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Saturday, March 17, 2012

Archers Of Loaf: Vee Vee


1) Step Into The Light; 2) Harnessed In Slums; 3) Nevermind The Enemy; 4) Greatest Of All Times; 5) Underdogs Of Nipomo; 6) Floating Friends; 7) 1985; 8) Fabricoh; 9) Nostalgia; 10) Let The Loser Melt; 11) Death In The Park; 12) The Worst Has Yet To Come; 13) Underachievers March And Fight Song.

Although Icky Mettle usually gets all the hoopla, I personally find the follow-up, Vee Vee, to be far more interesting. As it often happens, the sophomore effort is a little less aggressive, a little more experimental, a touch more oriented at subtleties and a touch less at basic punch. But if The Archers Of Loaf were to find their own place in the already huge and still growing world of in­die rock, they had to rely more on subtleties and less on punch — because, want it or not, we gene­rally punch more or less in the same way, whereas our subtleties are all vastly individual.

The subtle side of Eric Bachmann, in particular, led him to exploring the capacities of the drone, the trill, and the jangle. There is a lot of exciting dual guitar playing here, and a lot less boring generic noise than on Icky Mettle. Check out ʽUnderdogs Of Nipomoʼ, where one low-pitched gui­tar begins playing the song like a jerky mid-tempo blues-rocker, then a different, higher-pit­ched, one joins it in a weeping psy­chedelic manner and prevents the song from being «just an­other» alt-rocker. And that happens all over the place on this album.

Additionally, there is a little more emphasis placed on the accessibility of the lyrics — the surre­alism is still there, but the «key phrases», like root notes, are more firmly accentuated to set cer­tain moods for certain songs. Thus, "all of my friends have floated away", sung in a croaking, al­most breaking voice, immediately sets a lament-like sort of mood for ʽFloating Friendsʼ, and even if the rest of the lyrics seem to insist that the phrase be taken literally (because "they clog up the valley and drift up to outer space"), you know that's not really it. It's just a sad song, if not a par­ticularly great one in terms of melody.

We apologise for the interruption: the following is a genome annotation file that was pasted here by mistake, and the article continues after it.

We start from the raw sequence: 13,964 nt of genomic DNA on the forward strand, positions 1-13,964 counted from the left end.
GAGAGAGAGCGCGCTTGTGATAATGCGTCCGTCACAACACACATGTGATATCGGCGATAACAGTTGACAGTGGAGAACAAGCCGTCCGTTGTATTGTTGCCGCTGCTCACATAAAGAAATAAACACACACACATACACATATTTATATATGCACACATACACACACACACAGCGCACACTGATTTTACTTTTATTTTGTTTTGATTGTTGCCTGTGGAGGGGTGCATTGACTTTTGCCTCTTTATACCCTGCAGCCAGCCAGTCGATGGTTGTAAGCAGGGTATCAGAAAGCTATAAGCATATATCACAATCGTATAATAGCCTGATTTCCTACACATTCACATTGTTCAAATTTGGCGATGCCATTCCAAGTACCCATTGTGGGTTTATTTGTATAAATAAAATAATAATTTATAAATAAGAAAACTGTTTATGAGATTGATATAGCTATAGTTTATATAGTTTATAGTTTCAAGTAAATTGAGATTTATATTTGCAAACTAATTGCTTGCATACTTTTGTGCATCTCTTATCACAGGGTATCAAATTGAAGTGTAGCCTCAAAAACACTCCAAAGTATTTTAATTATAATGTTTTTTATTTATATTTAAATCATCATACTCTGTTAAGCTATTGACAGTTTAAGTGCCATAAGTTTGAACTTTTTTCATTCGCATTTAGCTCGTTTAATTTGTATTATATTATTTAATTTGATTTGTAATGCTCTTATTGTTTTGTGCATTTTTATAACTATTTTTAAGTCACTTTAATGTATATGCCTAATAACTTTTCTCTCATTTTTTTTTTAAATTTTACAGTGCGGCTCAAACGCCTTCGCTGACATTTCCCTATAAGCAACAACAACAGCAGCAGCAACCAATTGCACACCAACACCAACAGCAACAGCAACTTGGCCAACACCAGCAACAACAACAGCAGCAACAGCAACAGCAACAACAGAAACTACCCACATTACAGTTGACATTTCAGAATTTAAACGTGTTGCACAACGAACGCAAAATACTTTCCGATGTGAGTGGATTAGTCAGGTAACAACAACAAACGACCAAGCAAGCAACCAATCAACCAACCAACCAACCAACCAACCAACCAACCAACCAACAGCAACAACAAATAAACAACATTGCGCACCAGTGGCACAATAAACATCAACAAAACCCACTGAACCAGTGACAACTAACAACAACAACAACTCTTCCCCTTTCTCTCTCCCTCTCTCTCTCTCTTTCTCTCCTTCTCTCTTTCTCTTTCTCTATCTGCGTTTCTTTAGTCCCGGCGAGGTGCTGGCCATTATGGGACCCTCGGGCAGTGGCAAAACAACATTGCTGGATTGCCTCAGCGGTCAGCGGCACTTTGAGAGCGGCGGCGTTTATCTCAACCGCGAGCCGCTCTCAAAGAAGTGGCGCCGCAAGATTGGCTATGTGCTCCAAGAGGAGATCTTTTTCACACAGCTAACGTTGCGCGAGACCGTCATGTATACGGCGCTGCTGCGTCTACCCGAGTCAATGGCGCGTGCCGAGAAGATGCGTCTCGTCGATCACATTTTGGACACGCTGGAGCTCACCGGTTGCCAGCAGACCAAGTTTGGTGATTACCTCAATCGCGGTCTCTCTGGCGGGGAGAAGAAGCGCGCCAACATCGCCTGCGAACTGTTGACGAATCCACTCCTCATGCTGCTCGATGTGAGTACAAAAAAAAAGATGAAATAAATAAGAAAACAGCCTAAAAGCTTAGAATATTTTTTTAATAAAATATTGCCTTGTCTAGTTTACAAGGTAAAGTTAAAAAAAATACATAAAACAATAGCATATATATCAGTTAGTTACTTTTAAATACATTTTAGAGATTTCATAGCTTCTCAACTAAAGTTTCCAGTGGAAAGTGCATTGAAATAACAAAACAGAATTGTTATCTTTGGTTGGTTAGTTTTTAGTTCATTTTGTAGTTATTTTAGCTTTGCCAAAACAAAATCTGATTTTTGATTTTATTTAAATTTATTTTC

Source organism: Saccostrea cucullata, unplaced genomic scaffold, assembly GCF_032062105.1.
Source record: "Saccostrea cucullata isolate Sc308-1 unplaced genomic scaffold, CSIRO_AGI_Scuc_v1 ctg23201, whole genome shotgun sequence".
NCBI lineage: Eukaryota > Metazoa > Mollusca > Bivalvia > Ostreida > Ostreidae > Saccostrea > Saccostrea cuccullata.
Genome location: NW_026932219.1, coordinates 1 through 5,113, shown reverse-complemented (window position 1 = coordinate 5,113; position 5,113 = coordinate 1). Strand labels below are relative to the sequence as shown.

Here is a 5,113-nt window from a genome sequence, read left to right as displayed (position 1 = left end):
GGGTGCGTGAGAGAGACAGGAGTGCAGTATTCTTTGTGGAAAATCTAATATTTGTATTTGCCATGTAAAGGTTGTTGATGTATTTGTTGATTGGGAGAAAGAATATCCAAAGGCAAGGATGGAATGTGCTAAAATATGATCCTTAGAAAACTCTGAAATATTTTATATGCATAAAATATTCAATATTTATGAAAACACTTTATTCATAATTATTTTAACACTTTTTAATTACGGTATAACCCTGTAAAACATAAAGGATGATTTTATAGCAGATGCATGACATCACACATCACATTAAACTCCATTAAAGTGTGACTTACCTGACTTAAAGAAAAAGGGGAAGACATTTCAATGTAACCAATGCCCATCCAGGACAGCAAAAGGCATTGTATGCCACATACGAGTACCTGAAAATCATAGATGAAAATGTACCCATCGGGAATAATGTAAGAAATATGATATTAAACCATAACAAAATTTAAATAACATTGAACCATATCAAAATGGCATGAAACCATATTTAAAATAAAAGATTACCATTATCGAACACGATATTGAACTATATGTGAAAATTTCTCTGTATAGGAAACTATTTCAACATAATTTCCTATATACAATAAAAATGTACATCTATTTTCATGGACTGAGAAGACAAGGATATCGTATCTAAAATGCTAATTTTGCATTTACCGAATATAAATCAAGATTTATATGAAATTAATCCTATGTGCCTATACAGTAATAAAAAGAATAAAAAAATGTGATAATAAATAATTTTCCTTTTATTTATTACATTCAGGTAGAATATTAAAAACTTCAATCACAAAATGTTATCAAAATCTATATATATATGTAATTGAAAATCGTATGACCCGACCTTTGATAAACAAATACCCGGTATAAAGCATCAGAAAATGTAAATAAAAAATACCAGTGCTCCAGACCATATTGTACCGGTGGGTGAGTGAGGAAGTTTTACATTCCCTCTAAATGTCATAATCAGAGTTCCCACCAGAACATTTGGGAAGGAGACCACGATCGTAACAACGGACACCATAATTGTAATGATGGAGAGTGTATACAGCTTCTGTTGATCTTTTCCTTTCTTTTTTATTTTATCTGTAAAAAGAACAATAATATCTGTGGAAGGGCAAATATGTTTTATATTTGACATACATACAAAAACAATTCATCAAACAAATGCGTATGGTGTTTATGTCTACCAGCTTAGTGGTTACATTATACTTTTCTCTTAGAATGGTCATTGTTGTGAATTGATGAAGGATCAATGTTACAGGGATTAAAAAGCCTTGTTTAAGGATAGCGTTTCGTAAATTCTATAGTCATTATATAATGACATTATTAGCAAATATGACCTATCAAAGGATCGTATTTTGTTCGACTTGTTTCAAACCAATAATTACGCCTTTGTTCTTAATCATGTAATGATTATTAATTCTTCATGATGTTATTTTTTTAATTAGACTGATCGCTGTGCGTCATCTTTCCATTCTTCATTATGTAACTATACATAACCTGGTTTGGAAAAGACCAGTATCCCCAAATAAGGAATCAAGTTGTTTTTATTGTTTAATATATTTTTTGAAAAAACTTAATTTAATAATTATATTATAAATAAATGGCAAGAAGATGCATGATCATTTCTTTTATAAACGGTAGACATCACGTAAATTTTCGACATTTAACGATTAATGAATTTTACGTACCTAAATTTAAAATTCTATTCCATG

In terms of melody, most of the really cool stuff happens early on. ʽStep Into The Lightʼ is a swir­ling kaleidoscope of droning and jangling guitars, much more early Velvet Underground in style than Nirvana or even Pavement. So is ʽHarnessed In Slumsʼ, except it is much faster: if you really let yourself go, the contrast between the masculine and feminine guitars spinning round and round will suck you right inside the circle. Yet it isn't a happy psychedelic merry-go-round — it is a grim circle, maybe more like an inescapable vortex, not overtly pessimistic and suicidal like The Cure, but with a strong whiff of negativity all the same. If it looks like I am babbling, it is simply the result of having to listen to these songs too many times in order to get their appeal.

Words, intonations, notes, overdubs, structures, everything seems to come together here in a ge­ne­ral message that is perhaps best summed up in the next to last song, ʽDeath In The Parkʼ: "It's always the same people / Pissing the same people off". The surrealism and psychedelia with which Bachmann and Johnson are toying around is just a mild attempt to break the circle of de­pressing boredom and routine, predictable happenings of life. The grim guitar drone symbolizes the boredom, and the high whining guitar... the pain? Whatever. Anyway, it is not about the sin­gle ingredients, it's about the whole package — it works, although it also takes quite a bit of time to sink in. But concentrate on understanding that these two guys swirl their guitars like few other couples of guys ever swirled them, and that is the first step towards feeling the coolness of Vee Vee rather than just stating it.

Ironically, the record ends on a completely unpredictable note: after the depression reaches a climax of sorts on the aptly titled ʽThe Worst Has Yes To Comeʼ, the band launches into an al­most carnivalesque «ditty», replete with kiddie-style whistling, simplistic banjo strum, and stupid horns — ʽUnderachievers March And Fight Songʼ, indeed. "Underachievers / Total domination / Kill a billion years / Of total frustration" — hey there hordes of people all over the world, The Archers Of Loaf have written the perfect anthem for you to wake up to every morning, and most of you probably don't even know about it. Oh well, here's one little thumbs up to help with the promotion, even if it's coming about fifteen years too late.

Check "Vee Vee" (CD) on Amazon
Check "Vee Vee" (MP3) on Amazon

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